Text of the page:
Perhaps that’s why David described God as a fountain of life.  “In your light we see light.”  Even as a sinful man, David was able to see the light in nature and dancing and music and such because he was already immersed in God’s light.  And so perhaps those today who “walk in the light,” as John puts it, are able to see all the sources of light that are already around them.  Perhaps God’s light helps them to test everything, hold onto the good, and avoid every kind of evil.  Maybe the fountain of life that comes from God allows us to connect with Him in everything He gives us.

Thinking about David’s words about the fountain of life reminds me of James’ description of God’s gifts:  “Every good and perfect gift is from above, coming down from the Father of the heavenly lights, who does not change like shifting shadows.”  Today, I’m so thankful for the good and perfect gifts of sunrises and good music and homemade tomato soup and my son’s drawings.  I’m thankful that I don’t have to wait for heaven to get a drink from the fountain of life.

How do you experience God in this life?

(In case you were curious, the guitar riff in question was the first thirty seconds here.)

11 responses to this post.

  1. didn’t Jesus use everyday things of the world to explain His message to the people? why should we expect any less? if you read my blog, you’ll see that God recently used billboards to speak to me. and fog on a bridge. and He taught me about servantship in the line at the grocery store.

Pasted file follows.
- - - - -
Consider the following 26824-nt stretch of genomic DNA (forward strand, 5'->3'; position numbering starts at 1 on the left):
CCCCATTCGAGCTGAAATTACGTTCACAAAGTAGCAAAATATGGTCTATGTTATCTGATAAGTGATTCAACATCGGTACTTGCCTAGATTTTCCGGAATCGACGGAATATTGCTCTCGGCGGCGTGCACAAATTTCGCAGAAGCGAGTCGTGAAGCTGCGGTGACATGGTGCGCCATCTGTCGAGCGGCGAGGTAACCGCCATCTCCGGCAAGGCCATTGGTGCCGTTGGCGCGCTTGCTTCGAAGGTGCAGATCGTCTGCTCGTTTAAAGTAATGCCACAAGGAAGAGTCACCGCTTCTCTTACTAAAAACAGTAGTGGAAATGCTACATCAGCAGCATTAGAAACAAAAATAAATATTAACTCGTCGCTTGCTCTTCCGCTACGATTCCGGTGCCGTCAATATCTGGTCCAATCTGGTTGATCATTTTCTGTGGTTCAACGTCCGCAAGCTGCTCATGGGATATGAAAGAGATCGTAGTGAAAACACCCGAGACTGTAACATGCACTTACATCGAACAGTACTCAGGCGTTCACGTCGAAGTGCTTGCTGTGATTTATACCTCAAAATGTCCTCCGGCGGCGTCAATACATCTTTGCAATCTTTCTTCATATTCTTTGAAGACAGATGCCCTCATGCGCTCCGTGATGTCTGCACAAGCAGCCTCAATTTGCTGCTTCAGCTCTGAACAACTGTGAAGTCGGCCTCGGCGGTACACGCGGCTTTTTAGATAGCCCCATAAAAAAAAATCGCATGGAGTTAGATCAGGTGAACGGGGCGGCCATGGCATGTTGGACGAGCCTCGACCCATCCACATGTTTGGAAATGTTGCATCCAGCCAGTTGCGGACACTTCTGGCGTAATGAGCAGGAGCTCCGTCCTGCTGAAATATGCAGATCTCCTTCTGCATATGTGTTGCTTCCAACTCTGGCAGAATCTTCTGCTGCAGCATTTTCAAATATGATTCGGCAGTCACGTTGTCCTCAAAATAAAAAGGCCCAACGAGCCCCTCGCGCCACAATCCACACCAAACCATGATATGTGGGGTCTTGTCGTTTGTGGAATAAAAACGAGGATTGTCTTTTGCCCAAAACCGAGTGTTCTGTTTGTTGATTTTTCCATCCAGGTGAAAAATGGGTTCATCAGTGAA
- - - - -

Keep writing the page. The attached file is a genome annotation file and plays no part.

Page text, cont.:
who are we to judge what God uses, to put His way and will into a box and confine Him? i look for Him all day in all ways. and i pray that i don’t miss Him.


    • I agree, Ann, that God can use all things to teach us. What I see more and more, though, is that we can experience God not just through “lessons,” but through our very enjoyment of the things He has created for us. Yes, we are fallen creatures, and we have the uncanny ability to corrupt the good things that God gives us, but at the same time, I do think we can experience those basic elements of life in the way they were meant to be experienced. In other words, I can be moved by a beautiful piece of music and not come away with a single definitive thought on God, but still be connected to him through the beauty of the music and the enjoyment I get out of it. On a similar note, I seem to remember a similar point you made over coffee once about what connects you to God most in this life, and it wasn’t Bible study. (Do you recall?:)) I guess the main point of this post is to reject the dualism that sees all “worldly” things as evil. Not only do I see them as NOT evil, I see more and more clearly how they can reveal God to me.


  2. exactly!

    (hhhmm, that is funny, i vaguely remember that, too…but i can’t remember WHAT! that is bad.)


  3. Kim, first of all, AMEN! I completely agree and I wish people would realize this more.